We’re harvesting an abundance of squash and zucchini these days, and enjoying meals featuring fresh squash (one of my personal favorites). We’re in the midst of transitioning to summer crops now and should have tomatoes, eggplant, green beans, potatoes and peppers very soon.  What a great time of year.


Baby banana fingerling potatoes

We’re looking forward to returning the Wild Goose Festival, which is next weekend in Hot Springs, North Carolina. We’ll be giving a talk on Sunday morning and we spent part of yesterday preparing for it.

The theme of this year’s event is “Blessed are the Peacemakers.”  Our talk is titled “Peacemaking through Sustainable Living.” Here’s the blurb describing it on the website:

Talk – Peacemaking through Sustainable Living
A society that consumes more than it produces will ultimately collapse. Along the way, in order to survive, such a society will have to beg, borrow or steal from others. Violence and exploitation are inherent byproducts of overconsumption and unsustainable living.

Bill and Cherie Guerrant are farmers and advocates for lives of voluntary simplicity. They will discuss their ongoing journey to sustainable living, and how we can all help create a culture that lives peacefully and in harmony with the rest of creation, through simple living and ethical eating.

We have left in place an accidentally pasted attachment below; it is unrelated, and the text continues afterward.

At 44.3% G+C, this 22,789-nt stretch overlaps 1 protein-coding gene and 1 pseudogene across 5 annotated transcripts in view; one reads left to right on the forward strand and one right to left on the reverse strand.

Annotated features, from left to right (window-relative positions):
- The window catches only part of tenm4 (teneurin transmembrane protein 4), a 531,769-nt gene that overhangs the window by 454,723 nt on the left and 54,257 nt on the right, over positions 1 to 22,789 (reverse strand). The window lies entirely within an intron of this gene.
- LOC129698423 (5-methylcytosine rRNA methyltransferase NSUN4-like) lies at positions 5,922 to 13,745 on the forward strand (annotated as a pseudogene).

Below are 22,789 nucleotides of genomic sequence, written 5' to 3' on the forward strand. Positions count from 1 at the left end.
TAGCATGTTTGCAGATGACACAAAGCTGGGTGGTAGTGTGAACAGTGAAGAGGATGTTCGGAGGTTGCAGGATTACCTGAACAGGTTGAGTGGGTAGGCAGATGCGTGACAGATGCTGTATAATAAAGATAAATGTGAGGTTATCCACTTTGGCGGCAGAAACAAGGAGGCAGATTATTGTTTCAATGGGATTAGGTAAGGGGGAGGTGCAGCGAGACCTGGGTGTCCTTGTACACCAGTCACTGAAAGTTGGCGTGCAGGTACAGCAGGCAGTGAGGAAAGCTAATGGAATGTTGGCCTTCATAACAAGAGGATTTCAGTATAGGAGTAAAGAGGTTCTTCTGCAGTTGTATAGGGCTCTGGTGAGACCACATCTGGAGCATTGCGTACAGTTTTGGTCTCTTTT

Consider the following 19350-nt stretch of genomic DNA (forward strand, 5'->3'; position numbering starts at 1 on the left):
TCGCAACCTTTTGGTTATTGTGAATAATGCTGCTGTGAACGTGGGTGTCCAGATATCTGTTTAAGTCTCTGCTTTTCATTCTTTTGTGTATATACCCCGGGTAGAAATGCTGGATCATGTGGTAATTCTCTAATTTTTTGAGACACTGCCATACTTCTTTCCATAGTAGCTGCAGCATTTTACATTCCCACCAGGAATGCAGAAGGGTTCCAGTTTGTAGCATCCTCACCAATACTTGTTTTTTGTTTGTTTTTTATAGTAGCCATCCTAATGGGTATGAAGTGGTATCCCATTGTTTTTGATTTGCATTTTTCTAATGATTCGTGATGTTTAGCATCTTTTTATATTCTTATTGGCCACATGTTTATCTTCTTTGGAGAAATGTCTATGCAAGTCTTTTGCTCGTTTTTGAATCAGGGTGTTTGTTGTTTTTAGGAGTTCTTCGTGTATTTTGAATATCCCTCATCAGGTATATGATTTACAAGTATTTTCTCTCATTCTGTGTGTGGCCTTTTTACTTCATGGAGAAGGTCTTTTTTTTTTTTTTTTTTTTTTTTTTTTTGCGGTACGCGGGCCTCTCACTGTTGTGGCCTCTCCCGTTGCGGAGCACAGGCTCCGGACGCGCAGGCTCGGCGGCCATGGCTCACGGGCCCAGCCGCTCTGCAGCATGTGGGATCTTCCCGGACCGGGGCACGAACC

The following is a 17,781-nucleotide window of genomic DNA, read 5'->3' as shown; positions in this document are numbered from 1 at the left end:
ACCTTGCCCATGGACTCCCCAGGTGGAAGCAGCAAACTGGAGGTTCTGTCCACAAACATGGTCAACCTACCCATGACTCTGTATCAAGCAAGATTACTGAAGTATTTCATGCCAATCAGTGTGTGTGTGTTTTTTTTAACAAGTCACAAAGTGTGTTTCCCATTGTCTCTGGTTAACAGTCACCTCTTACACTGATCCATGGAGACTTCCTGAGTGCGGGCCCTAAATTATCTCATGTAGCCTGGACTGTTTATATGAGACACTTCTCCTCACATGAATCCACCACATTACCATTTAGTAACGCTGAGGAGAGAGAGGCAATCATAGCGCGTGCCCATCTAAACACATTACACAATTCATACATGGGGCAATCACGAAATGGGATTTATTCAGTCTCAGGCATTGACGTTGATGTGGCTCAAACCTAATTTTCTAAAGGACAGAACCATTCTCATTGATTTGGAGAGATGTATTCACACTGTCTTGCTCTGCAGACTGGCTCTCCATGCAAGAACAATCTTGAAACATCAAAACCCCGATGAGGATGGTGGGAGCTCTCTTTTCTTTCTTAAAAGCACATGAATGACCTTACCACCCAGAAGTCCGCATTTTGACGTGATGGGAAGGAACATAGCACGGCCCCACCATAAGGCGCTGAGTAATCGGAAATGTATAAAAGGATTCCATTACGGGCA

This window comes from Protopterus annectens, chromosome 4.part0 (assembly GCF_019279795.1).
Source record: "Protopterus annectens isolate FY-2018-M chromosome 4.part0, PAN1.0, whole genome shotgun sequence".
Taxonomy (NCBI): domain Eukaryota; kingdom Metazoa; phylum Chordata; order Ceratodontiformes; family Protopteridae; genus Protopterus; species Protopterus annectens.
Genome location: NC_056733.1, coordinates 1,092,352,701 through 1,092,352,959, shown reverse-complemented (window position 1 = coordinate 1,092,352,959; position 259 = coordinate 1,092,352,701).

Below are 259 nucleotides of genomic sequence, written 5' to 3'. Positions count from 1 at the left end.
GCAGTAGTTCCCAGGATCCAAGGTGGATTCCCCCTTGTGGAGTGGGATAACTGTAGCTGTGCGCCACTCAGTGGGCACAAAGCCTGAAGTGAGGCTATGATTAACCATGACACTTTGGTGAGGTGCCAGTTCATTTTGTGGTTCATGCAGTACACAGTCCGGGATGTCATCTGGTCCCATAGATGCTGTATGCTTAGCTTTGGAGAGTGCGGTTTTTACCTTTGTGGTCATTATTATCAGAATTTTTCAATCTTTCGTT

More about us and our talk HERE.

We’re looking forward to connecting again with our old Wild Goose friends, and to making new ones.

For the past few years this has been our only weekend away from the farm.  We have farm sitters lined up, so we’ll be swapping farm chores for a few nights in a tent in the woods by a river and a few days soaking up music, justice, spirituality and art.

For any readers planning to attend, we hope you’ll say hello if you see us.

Jesus, Bread and Chocolate